Rooibos is a plant, Aspalathus linearis, native to the West Cape province of South Africa. It is used to make a caffeine-free herbal tea, sometimes called Red Tea, which is often touted for its health benefits. In addition to its use as an herbal tea, rooibos has been used in creams, cosmetics, sunscreen, and other skin care products which are used topically (applied directly to the skin). A similar plant, honeybush, is related to rooibos and is also used to make a similar tea, often called bush tea.
Rooibos is frequently marketed for its antioxidants, which are said to have similar cancer-preventing activity to the antioxidants in green tea and other tea. Honeybush is often studied alongside rooibos, and it is also known to contain antioxidants and is generally thought to have similar properties. Both of these plants show promise for preventing skin cancer, as well as other forms of cancer. This article surveys some of the recent scientific studies surrounding rooibos, honeybush, skin cancer, and cancer in general.
Can topical use of rooibos in skin care products prevent skin cancer?
There is fairly strong evidence from studies on mice that suggests the topical use of rooibos may be useful for preventing skin cancer. A study on mice, with its results published in 2005, found that extracts of rooibos, honeybush, and green tea strongly inhibited the formation of skin tumors, when the mice were exposed to a chemical known to cause skin tumors. All extracts showed strong effects, but green tea was found to be the most effective.
A more recent study exposed mice to ultraviolet B (UVB) radiation, in order to replicate the effect of sun radiation and sunburn, and studied the degree to which rooibos and honeybush prevented tumors. The study found that both rooibos and honeybush reduced the rate of tumor formation, and also greatly reduced the size of tumors that did form. These results suggest that rooibos and honeybush have benefits in terms of prevention of skin cancer, when included in skin care products and sunscreens.
Although these results are promising, human studies have not yet been conducted, and little is known about the possible dosing necessary to achieve concrete benefits in terms of prevention of skin cancer.
Can drinking rooibos tea prevent skin cancer or other cancers?
There is a significant scientific evidence suggesting that antioxidants in rooibos tea could prevent cancer, although the effects of rooibos tea on skin cancer in particular have not been studied yet. Skin cancer is the result of long-term damage caused by ultraviolet (UV) radiation. Although only topical use of rooibos has been studied for protecting against UV radiation, there is evidence that drinking rooibos tea can protect against another form of radiation, gamma rays.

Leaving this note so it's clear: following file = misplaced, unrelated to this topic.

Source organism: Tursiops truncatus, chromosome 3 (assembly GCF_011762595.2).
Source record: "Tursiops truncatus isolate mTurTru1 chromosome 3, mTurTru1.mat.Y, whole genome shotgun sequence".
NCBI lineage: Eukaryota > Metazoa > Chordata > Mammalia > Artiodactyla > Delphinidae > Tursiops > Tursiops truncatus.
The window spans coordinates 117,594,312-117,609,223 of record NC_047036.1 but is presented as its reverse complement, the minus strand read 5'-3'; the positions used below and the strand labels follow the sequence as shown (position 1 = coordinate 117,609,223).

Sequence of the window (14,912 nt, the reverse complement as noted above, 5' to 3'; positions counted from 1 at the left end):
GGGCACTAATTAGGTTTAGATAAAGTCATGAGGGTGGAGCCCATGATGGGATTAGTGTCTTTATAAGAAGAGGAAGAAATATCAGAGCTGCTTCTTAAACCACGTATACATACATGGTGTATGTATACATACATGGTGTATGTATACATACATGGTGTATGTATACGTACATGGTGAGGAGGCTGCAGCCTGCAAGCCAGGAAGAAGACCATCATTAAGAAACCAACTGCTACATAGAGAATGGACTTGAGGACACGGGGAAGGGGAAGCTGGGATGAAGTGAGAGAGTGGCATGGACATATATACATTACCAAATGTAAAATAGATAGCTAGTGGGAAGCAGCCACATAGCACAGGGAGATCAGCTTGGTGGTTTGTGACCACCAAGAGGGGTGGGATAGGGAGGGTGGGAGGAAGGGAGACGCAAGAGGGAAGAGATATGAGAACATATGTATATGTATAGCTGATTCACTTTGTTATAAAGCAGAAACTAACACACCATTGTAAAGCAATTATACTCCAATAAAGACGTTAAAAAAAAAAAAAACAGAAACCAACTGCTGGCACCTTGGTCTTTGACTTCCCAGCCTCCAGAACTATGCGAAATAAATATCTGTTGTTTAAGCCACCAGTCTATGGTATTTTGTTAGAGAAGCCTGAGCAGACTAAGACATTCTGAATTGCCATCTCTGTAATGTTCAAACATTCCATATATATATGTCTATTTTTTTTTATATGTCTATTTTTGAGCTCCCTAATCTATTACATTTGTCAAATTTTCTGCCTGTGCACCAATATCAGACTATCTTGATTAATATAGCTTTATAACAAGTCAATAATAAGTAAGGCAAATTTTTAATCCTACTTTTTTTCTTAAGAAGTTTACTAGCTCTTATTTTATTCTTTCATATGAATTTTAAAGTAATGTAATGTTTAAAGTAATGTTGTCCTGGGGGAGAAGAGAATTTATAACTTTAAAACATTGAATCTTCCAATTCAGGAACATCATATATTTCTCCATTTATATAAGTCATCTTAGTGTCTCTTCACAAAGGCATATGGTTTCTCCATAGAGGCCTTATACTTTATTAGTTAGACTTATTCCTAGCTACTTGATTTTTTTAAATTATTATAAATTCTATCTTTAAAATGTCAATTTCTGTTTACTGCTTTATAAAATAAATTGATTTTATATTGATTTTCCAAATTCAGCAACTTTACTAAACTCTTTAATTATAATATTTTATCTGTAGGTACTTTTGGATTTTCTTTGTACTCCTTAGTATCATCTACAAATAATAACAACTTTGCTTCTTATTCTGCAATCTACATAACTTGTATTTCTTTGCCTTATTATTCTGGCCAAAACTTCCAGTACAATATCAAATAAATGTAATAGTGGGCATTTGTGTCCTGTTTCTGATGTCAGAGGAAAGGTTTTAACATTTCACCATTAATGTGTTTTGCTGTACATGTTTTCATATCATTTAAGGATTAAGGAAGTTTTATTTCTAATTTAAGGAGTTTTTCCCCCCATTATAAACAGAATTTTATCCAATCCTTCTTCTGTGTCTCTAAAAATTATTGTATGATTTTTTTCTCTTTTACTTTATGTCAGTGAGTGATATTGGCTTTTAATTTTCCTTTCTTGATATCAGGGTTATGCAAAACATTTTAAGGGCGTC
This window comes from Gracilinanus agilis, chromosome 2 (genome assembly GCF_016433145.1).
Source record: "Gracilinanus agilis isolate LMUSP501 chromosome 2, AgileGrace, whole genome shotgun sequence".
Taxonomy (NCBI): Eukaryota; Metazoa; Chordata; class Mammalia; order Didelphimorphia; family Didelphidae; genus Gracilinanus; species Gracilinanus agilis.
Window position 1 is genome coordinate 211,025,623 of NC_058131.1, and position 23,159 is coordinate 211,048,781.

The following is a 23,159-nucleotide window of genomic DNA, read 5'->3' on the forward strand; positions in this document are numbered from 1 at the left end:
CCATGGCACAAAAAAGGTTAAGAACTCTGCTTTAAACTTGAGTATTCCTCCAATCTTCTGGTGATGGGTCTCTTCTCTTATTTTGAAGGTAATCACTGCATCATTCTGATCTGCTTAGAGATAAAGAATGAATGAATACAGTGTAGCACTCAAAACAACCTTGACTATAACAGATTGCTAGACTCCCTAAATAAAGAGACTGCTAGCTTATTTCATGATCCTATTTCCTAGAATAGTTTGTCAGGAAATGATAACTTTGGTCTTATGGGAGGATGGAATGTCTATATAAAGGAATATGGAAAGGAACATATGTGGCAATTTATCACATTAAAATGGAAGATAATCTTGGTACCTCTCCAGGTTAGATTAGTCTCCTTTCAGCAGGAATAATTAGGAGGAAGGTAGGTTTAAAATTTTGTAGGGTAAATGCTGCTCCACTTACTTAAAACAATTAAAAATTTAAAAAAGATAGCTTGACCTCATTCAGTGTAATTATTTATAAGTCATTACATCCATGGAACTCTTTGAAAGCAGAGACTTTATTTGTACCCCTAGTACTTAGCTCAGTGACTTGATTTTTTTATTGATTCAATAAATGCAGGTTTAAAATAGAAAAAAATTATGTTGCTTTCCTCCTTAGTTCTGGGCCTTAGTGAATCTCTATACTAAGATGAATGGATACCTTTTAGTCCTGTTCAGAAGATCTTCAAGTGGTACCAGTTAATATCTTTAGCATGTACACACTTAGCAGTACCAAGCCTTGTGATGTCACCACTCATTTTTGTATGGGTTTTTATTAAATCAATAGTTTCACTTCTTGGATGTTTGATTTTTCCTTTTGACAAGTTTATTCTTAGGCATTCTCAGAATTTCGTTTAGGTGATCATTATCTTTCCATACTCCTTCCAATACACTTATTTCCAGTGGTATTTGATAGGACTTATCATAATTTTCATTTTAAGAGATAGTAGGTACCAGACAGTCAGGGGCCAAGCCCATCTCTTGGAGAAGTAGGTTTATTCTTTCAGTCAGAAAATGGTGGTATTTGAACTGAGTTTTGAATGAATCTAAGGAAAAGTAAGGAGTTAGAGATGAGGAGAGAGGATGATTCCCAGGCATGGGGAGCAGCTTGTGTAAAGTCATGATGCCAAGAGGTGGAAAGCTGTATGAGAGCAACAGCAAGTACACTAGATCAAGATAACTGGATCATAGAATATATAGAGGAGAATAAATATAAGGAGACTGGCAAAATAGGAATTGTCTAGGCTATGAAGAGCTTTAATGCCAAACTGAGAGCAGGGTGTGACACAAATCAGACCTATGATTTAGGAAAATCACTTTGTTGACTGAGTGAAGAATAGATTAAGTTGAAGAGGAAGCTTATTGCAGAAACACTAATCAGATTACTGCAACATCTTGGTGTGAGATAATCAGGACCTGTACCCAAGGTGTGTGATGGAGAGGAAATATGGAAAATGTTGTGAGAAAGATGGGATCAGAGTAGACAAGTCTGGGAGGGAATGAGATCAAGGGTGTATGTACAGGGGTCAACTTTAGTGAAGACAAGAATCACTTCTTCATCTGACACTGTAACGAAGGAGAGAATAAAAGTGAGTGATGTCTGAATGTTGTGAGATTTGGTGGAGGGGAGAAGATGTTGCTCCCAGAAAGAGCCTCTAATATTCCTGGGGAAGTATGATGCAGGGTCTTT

Gamma rays are given off by some radioactive materials, and are one of the most damaging types of radiation, causing radiation sickness and cancer even when no visible burns are caused. Quite remarkably, a study on mice, feeding them rooibos tea, found that drinking rooibos tea resented in significant protection against radiation damage caused by gamma rays. The study even identified a particular flavonoid, luteolin, which was found to explain this effect, through its action as an antioxidant. While it is not known whether these effects would translate to the damage caused by ultraviolet radiation, and whether or not it would translate into prevention of skin cancer in humans drinking rooibos, it does show that rooibos contains potent antioxidants which have the potential to prevent cancer caused by some forms of radiation damage.
Rooibos tea is a delicious, caffeine-free beverage which is safe for regular consumption. Although little is known about whether drinking rooibos tea could actually prevent skin cancer, there is evidence that doing so can protect against certain kinds of radiation damage. There is stronger scientific evidence that the topical use of rooibos in sunscreens and skin care products can prevent skin cancer. Rooibos tea also has health benefits beyond those mentioned in this article. Drinking moderate amounts of rooibos tea certainly can not hurt, and is probably a very good idea.